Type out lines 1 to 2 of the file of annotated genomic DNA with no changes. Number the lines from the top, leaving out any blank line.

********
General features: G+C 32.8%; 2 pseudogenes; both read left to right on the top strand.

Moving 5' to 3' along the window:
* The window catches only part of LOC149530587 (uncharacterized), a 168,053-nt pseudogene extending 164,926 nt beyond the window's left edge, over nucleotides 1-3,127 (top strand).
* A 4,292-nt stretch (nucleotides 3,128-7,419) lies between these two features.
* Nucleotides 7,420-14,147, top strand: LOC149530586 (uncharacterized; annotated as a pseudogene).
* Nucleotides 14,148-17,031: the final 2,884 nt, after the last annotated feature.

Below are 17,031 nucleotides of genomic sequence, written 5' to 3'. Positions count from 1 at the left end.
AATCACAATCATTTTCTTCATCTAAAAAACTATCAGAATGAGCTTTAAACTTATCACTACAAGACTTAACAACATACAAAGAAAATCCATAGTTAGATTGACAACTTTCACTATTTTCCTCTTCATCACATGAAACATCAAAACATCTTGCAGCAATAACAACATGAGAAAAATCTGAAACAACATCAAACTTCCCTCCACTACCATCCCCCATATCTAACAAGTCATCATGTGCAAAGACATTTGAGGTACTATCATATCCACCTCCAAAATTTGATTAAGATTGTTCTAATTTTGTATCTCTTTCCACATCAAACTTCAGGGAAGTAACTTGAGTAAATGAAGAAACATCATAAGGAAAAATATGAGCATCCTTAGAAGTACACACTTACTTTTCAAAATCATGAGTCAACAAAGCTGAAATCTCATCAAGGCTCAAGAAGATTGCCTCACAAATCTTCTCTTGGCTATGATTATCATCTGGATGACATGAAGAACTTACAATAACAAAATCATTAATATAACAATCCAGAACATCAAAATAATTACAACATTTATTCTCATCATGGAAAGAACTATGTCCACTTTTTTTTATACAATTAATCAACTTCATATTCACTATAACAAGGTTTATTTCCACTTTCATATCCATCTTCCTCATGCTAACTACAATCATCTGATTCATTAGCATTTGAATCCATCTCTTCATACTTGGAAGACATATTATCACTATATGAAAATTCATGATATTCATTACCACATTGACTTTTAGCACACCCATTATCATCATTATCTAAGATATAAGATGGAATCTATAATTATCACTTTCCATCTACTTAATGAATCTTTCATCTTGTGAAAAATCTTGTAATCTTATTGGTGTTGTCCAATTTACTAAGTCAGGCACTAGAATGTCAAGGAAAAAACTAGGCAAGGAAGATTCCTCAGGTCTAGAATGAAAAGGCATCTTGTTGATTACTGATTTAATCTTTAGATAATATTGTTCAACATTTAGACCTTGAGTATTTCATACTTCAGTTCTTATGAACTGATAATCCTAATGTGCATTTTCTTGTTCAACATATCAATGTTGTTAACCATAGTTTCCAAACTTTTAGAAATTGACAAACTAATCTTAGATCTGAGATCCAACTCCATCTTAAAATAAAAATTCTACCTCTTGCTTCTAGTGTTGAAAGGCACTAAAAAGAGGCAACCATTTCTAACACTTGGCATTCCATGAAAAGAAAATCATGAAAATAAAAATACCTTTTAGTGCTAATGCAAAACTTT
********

General features: G+C 32.8%; 2 pseudogenes; both read left to right on the top strand.

Moving 5' to 3' along the window: